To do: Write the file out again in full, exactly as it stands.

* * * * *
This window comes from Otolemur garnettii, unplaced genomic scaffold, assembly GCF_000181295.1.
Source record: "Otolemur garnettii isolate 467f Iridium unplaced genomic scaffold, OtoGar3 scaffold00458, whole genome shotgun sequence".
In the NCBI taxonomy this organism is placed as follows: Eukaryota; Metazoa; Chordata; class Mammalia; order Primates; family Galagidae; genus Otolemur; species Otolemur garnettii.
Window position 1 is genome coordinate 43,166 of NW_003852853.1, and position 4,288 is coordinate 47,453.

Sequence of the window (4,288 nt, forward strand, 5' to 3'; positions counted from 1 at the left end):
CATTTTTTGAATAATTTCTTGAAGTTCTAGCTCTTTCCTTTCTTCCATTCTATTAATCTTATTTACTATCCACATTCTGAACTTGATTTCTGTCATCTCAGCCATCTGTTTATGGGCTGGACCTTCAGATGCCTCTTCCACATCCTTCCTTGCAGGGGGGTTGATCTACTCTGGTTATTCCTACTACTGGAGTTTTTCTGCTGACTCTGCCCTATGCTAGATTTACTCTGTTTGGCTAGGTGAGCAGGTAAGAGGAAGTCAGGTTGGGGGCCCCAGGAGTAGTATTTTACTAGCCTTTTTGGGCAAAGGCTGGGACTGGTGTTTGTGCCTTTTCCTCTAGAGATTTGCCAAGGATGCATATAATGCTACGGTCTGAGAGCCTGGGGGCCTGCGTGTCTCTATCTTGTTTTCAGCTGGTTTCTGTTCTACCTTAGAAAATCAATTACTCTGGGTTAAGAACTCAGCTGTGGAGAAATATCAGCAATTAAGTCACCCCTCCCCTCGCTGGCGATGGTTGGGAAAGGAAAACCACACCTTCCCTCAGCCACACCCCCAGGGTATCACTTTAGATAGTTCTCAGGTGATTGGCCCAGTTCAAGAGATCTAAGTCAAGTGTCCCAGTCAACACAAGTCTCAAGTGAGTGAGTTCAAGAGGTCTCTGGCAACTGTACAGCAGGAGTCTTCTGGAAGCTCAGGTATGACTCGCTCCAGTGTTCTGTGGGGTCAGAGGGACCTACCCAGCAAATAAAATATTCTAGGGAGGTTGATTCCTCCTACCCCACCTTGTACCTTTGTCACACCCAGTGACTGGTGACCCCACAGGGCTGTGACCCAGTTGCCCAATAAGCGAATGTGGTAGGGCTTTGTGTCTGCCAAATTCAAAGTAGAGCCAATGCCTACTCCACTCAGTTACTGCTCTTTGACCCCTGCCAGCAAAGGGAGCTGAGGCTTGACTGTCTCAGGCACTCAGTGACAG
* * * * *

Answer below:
This window comes from Otolemur garnettii, unplaced genomic scaffold, assembly GCF_000181295.1.
Source record: "Otolemur garnettii isolate 467f Iridium unplaced genomic scaffold, OtoGar3 scaffold00458, whole genome shotgun sequence".
In the NCBI taxonomy this organism is placed as follows: Eukaryota; Metazoa; Chordata; class Mammalia; order Primates; family Galagidae; genus Otolemur; species Otolemur garnettii.
Window position 1 is genome coordinate 43,166 of NW_003852853.1, and position 4,288 is coordinate 47,453.

Sequence of the window (4,288 nt, forward strand, 5' to 3'; positions counted from 1 at the left end):
CATTTTTTGAATAATTTCTTGAAGTTCTAGCTCTTTCCTTTCTTCCATTCTATTAATCTTATTTACTATCCACATTCTGAACTTGATTTCTGTCATCTCAGCCATCTGTTTATGGGCTGGACCTTCAGATGCCTCTTCCACATCCTTCCTTGCAGGGGGGTTGATCTACTCTGGTTATTCCTACTACTGGAGTTTTTCTGCTGACTCTGCCCTATGCTAGATTTACTCTGTTTGGCTAGGTGAGCAGGTAAGAGGAAGTCAGGTTGGGGGCCCCAGGAGTAGTATTTTACTAGCCTTTTTGGGCAAAGGCTGGGACTGGTGTTTGTGCCTTTTCCTCTAGAGATTTGCCAAGGATGCATATAATGCTACGGTCTGAGAGCCTGGGGGCCTGCGTGTCTCTATCTTGTTTTCAGCTGGTTTCTGTTCTACCTTAGAAAATCAATTACTCTGGGTTAAGAACTCAGCTGTGGAGAAATATCAGCAATTAAGTCACCCCTCCCCTCGCTGGCGATGGTTGGGAAAGGAAAACCACACCTTCCCTCAGCCACACCCCCAGGGTATCACTTTAGATAGTTCTCAGGTGATTGGCCCAGTTCAAGAGATCTAAGTCAAGTGTCCCAGTCAACACAAGTCTCAAGTGAGTGAGTTCAAGAGGTCTCTGGCAACTGTACAGCAGGAGTCTTCTGGAAGCTCAGGTATGACTCGCTCCAGTGTTCTGTGGGGTCAGAGGGACCTACCCAGCAAATAAAATATTCTAGGGAGGTTGATTCCTCCTACCCCACCTTGTACCTTTGTCACACCCAGTGACTGGTGACCCCACAGGGCTGTGACCCAGTTGCCCAATAAGCGAATGTGGTAGGGCTTTGTGTCTGCCAAATTCAAAGTAGAGCCAATGCCTACTCCACTCAGTTACTGCTCTTTGACCCCTGCCAGCAAAGGGAGCTGAGGCTTGACTGTCTCAGGCACTCAGTGACAG